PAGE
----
The article points out, as a by product of the major theme of the piece, that the internet is a major force breaking down this barrier. While there is a great deal of truth in that contention, it is also true
For a long time I have been suggesting to anyone who will listen, or read, that the current world economic situation is due as much to technology impacts on the various industrial sectors as it is on bad bankers and bad banking. As if to prove this, several surveys have recently been published in coincidental proximity to the release of financial performance of companies supplying the infrastructure for technological change.
In today’s Wired.com there is an article about the resolution to a struggle between Amazon and Macmillan and Company book publishers. The point of contention was over which company would set the prices for digital copies of Macmillan books published for the Kindle, Amazon’s e-reader.
As most of you may know, Amazon’s e-reader has been the breakout hit of the digital devices allowing consumers to download and read books, magazines and newspapers. Publishers of all three types of print media have developed a love/hate relationship with the online retailing giant.
A friend from college who amuses himself by posing questions to several of us in an effort to expose our ignorance has done it again. He sent out a series of questions (in italics below) and a short preamble. The preamble suggested that all economic hell was about to break out and the two competitive, and sometimes compatible, economic orthodoxies by which we govern our nation were no longer applicable.
I love reading Garrison Keillor. He is everything I am not. He is kindly. He is patient. He is thoughtful. He is, presumably, solvent. Not only that, he writes really well. Must be his education as an English major.
However, in the commentary he published in yesterday’s salon.com, I think he got it entirely wrong. In his article, he praised Senator Harry Reid, D-Nevada. He praised the senator, in essence, for being kind, patient, thoughtful and, presumably, solvent. All of these virtues are just swell. Unfortunately, none of these virtues are very useful if you want to be a political leader in a rough and tumble arena.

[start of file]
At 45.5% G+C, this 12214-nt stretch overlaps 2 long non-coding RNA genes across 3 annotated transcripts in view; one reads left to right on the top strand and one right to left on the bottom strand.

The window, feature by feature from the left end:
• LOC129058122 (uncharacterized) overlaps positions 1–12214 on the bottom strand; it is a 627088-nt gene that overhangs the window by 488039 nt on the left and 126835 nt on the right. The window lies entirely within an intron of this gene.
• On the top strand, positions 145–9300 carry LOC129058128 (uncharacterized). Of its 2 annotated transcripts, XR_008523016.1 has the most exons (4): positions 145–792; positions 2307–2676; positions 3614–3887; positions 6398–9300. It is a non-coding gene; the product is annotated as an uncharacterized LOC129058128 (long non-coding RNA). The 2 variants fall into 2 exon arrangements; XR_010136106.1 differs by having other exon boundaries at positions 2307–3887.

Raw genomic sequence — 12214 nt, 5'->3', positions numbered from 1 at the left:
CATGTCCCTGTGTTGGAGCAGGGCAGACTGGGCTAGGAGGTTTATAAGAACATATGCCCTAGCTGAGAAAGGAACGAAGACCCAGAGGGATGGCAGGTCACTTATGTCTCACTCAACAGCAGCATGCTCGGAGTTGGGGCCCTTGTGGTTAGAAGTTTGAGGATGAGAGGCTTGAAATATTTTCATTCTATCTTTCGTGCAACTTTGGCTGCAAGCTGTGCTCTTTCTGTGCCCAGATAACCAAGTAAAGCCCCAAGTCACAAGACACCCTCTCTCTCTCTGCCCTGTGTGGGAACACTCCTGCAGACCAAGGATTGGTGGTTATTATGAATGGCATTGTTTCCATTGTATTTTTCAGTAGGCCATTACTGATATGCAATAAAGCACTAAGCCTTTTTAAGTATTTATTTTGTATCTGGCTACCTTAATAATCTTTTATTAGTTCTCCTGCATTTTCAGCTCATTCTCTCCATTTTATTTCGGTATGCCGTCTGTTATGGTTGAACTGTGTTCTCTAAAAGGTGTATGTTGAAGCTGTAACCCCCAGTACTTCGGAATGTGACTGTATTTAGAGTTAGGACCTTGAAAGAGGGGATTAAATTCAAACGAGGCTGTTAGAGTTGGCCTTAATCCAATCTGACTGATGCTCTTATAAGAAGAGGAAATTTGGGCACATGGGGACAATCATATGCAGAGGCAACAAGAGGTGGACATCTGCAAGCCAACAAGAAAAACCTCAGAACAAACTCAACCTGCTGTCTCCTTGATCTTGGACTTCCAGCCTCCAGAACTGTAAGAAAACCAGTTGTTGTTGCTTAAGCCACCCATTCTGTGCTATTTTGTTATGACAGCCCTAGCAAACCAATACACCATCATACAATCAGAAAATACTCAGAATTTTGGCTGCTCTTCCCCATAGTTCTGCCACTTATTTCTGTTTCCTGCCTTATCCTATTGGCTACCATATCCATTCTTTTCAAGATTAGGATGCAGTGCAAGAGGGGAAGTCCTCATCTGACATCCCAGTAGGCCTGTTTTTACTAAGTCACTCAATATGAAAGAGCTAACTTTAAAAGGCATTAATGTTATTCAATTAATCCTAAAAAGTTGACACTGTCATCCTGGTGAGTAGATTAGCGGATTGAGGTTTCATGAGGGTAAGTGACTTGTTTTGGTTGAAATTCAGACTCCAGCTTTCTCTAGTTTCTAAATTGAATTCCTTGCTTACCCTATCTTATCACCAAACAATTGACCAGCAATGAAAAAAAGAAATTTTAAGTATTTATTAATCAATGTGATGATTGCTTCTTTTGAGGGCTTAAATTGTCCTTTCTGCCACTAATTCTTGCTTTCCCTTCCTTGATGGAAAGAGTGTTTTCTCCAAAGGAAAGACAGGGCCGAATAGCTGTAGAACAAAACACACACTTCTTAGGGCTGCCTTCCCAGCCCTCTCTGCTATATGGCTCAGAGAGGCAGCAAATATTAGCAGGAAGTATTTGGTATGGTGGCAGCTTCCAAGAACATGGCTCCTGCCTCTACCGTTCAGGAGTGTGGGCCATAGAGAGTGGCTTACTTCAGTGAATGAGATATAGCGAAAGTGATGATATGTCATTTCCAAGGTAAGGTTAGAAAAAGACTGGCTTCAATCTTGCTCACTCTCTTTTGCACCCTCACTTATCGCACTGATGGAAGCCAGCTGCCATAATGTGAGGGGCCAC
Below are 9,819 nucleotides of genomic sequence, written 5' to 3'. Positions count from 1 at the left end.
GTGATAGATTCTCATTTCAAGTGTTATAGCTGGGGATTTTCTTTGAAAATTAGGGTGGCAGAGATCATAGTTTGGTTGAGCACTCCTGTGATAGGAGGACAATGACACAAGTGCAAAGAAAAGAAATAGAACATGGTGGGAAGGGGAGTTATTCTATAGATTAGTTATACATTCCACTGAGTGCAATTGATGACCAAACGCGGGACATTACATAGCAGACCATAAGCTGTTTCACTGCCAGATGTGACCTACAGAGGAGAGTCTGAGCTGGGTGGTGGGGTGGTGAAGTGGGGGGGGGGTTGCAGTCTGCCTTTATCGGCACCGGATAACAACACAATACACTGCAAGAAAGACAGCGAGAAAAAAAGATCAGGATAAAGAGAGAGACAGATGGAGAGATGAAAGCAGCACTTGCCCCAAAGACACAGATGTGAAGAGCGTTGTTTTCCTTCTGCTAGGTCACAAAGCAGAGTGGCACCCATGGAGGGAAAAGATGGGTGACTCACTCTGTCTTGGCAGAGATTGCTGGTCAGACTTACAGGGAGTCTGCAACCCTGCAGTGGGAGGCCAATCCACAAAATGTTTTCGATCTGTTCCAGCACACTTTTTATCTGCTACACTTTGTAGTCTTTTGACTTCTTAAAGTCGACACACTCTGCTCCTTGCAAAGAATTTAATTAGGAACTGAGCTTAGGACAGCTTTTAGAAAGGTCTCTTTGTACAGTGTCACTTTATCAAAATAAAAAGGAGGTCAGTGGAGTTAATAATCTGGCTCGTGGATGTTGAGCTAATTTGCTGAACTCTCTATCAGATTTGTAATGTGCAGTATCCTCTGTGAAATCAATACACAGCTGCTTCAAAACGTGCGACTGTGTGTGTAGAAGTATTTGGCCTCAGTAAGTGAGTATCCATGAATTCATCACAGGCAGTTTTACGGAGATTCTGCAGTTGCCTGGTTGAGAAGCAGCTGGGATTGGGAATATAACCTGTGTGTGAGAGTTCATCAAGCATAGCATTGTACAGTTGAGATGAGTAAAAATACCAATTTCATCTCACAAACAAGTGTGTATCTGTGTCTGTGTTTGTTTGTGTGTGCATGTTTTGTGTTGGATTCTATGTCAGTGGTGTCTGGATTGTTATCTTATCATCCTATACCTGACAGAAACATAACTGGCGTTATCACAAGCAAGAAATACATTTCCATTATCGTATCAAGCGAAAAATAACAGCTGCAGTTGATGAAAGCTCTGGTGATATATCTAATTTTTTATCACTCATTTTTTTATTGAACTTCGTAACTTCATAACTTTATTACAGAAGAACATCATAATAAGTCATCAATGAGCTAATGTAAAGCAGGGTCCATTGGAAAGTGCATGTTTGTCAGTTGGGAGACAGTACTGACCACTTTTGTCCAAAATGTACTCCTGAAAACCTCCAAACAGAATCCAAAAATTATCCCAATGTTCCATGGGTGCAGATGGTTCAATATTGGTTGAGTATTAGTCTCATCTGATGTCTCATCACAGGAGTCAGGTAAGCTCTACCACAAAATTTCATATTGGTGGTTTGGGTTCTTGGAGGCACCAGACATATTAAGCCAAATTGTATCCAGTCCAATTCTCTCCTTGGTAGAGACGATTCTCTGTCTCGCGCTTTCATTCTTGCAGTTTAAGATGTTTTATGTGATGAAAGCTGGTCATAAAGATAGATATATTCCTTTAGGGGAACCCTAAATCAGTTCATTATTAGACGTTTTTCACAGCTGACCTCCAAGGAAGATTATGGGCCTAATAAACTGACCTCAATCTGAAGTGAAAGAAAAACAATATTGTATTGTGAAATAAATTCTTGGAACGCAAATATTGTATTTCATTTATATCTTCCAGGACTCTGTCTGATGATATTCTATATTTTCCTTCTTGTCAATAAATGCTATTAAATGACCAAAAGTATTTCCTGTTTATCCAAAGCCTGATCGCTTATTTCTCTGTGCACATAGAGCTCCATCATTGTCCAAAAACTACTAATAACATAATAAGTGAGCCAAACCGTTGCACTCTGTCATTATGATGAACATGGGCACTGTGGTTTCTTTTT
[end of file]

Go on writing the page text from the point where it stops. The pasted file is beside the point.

I suspect you could assign the same list of virtues to our president.
According to an article in today’s NY Times a Kaiser family Foundation study has found what the study calls “the average American youth” between the ages of eight and eighteen spends seven and one half hours a day, a day, online. This is not to say these young people are only sitting around surfing the web. More likely they are listening to music, downloading and playing interactive games, conducting searches, etc.
The study found that this average use had increased over the past four years
Who actually owns data? Before you even get around to asking that question. You first have to answer what is data? Yet right now, and for some time previously, Congress and other legislative bodies have been passing laws that impinge upon the answers to both questions. In all likelihood, these laws will continue to be passed without anybody in Congress, or the various other legislative bodies, really understanding what they are doing.
What exactly is data? Google, and other search engine companies like Microsoft, Yahoo, etc., have access to an awful lot of personal and intimate information about you. And, when I say “you”
I have disappointed Jamie Dimon. I am, of course, loath to admit to this personal failure but, it has to be confessed. I have made the CEO of J.P Morgan Chase & Co. “tired” with my continual harping on how he and his banking brethren decide to spend their money.
I wish Jamie had possessed the courage to speak to me directly about this failure, on my part. However, he did not, and I had to hear about it from various press reports.
For a long time it has concerned me that I might be insane. I don’t really believe that I am insane. However, I have felt, occasionally, that the state of reality observed by and propounded upon by folks as diverse as Bill O’Reilly, Rush Limbaugh, Glenn Beck, Ann Coulter, George W. Bush, Dick Cheney, pick a name from the political right, is so distinctly different from my own, either they are nuts or I am.
It concerns me that they, to the man and woman, are rich and I am not.
“The damn bankers,” the lament goes. “We saved their collective ass and they won’t lend any money!”
Or, “I cannot believe it! We bail out the entire financial industry and they take the money and award themselves huge bonuses while the rest of us rot in recession.”
This kind of argument is worthy of the complete contempt Wall Street types have for it.